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From Twitter to X: Elon Musk Begins Deleting an Iconic Internet Brand – UnlistedNews

For more than 10 years, Twitter has been recognizable by its blue and white bird logo, which became a symbol of the social network’s unique culture and lexicon. To “tweet” became a verb. A “tweet” referred to a post. “Tweeps” became the nickname for Twitter employees.

Late on Sunday, Elon Musk started dumping everything.

The tech billionaire, who bought Twitter last year, rebranded the social platform X.com on his website and began replacing the bird logo with a stylized version of the 24th letter of the Latin alphabet. Inside Twitter’s San Francisco headquarters, X logos were projected into the cafeteria, while conference rooms were renamed to X-words, such as “eXposure,” “eXult” and “s3Xy,” according to photos seen by The New York Times.

Mr Musk had long said he could change the name, but sped up the process by a cheep early Sunday morning when he declared that “soon we will say goodbye to the twitter brand and, little by little, to all the birds”. He has said that he hopes to turn Twitter into an “everything app” called X that encompasses not just social networking, but also banking and shopping.

Early Monday, Mr. Musk also shared a photo of a giant X projected on the Twitter office building in San Francisco with the caption: “Our Headquarters Tonight.”

The moves, which continue, are the most visible changes Musk has made to Twitter since closing the deal to buy the company in October. Behind the scenes, he has taken many steps to reshape the company, removing thousands of employees from Twitter and changing the platform’s features, including the badges that were meant to verify users, as well as the rules governing what you can and can’t say on the service.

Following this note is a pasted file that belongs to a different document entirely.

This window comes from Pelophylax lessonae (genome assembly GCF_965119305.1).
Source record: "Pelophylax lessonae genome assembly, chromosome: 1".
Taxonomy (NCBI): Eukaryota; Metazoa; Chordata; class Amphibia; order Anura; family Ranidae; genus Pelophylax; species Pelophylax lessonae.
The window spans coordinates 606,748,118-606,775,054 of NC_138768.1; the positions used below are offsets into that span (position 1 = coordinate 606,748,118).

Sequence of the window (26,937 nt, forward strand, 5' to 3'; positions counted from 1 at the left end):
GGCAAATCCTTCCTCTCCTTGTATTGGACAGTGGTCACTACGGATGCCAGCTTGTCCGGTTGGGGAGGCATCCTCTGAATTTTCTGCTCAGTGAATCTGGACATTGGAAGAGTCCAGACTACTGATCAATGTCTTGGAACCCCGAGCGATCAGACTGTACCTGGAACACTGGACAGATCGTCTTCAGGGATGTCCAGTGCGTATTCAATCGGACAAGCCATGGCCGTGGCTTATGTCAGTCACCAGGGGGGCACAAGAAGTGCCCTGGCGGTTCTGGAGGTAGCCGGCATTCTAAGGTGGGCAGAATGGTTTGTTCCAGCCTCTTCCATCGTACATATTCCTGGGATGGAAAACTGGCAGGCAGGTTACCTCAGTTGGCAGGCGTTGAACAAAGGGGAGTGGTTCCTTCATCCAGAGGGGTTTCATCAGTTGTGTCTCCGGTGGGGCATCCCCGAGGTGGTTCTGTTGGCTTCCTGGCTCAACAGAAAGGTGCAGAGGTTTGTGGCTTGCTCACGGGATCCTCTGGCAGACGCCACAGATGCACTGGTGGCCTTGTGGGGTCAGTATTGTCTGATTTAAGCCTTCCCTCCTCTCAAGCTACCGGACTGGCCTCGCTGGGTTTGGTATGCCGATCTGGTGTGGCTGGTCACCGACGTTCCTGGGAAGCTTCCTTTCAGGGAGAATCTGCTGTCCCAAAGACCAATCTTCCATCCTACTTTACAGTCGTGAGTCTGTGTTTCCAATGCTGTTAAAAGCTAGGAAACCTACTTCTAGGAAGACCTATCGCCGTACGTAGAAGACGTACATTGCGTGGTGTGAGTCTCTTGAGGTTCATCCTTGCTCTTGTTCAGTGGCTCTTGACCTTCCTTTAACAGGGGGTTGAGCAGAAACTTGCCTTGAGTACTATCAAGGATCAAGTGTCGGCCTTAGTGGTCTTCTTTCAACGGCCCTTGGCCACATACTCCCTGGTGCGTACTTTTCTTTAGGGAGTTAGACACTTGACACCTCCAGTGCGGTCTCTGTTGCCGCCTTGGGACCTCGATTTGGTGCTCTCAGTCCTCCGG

However, the name and logo change was impossible to ignore. And by beginning to scrap the Twitter name, Musk scrapped an entrenched brand that had been around since 2006, when the company was founded, and had delighted and frustrated celebrities, politicians, athletes and other users in equal measure. Twitter introduced its blue bird mascot in 2010 and updated it two years later.

Many Twitter users, who have spent years tweeting and building their presence on the site, seemed alienated by the change. “Has everyone seen the new (eXecrable) logo?” actor mark hamill tweeted on Monday, with the hashtag #ByeByeBirdie. Others saw the move as Musk’s latest jab at the site, with some stubbornly saying they would keep calling the site Twitter and keep “tweeting.”

When brands become verbs, it’s the “holy grail,” said Mike Proulx, Forrester’s vice president and chief research officer, because it means they’ve become part of popular culture.

“The app itself has become a cultural phenomenon in all sorts of ways,” he said. “In one fell swoop, Elon Musk essentially wiped out 15 years of brand value from Twitter and is now essentially starting from scratch.”

Musk risked angering Twitter users even when he can’t afford to upset them. His company is facing financial difficulties and increased competition, with his rival Meta launching an app this month for real-time public conversations called Threads. The new app quickly racked up 100 million downloads in less than a week, though app usage is under scrutiny.